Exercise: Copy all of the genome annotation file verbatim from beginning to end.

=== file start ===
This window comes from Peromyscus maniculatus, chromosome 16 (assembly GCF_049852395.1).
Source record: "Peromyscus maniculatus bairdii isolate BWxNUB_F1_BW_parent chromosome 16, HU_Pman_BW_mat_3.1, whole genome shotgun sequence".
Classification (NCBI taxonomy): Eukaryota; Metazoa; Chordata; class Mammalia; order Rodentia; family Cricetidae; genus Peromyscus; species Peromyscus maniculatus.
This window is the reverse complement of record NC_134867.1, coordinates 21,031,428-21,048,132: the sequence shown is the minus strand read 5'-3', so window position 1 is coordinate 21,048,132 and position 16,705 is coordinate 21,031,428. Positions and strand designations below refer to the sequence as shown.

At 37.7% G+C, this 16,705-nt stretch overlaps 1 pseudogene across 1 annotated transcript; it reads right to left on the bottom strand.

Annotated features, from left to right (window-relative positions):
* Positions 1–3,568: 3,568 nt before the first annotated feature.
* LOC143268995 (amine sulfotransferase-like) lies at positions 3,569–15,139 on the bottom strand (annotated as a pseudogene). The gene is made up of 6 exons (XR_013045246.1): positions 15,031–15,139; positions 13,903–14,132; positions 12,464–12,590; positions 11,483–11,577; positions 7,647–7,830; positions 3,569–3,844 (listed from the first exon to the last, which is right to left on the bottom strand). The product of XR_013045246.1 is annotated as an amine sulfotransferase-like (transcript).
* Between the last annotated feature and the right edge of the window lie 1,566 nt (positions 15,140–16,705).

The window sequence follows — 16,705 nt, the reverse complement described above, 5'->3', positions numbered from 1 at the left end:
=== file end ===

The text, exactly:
This window comes from Peromyscus maniculatus, chromosome 16 (assembly GCF_049852395.1).
Source record: "Peromyscus maniculatus bairdii isolate BWxNUB_F1_BW_parent chromosome 16, HU_Pman_BW_mat_3.1, whole genome shotgun sequence".
Classification (NCBI taxonomy): Eukaryota; Metazoa; Chordata; class Mammalia; order Rodentia; family Cricetidae; genus Peromyscus; species Peromyscus maniculatus.
This window is the reverse complement of record NC_134867.1, coordinates 21,031,428-21,048,132: the sequence shown is the minus strand read 5'-3', so window position 1 is coordinate 21,048,132 and position 16,705 is coordinate 21,031,428. Positions and strand designations below refer to the sequence as shown.

At 37.7% G+C, this 16,705-nt stretch overlaps 1 pseudogene across 1 annotated transcript; it reads right to left on the bottom strand.

Annotated features, from left to right (window-relative positions):
* Positions 1–3,568: 3,568 nt before the first annotated feature.
* LOC143268995 (amine sulfotransferase-like) lies at positions 3,569–15,139 on the bottom strand (annotated as a pseudogene). The gene is made up of 6 exons (XR_013045246.1): positions 15,031–15,139; positions 13,903–14,132; positions 12,464–12,590; positions 11,483–11,577; positions 7,647–7,830; positions 3,569–3,844 (listed from the first exon to the last, which is right to left on the bottom strand). The product of XR_013045246.1 is annotated as an amine sulfotransferase-like (transcript).
* Between the last annotated feature and the right edge of the window lie 1,566 nt (positions 15,140–16,705).

The window sequence follows — 16,705 nt, the reverse complement described above, 5'->3', positions numbered from 1 at the left end: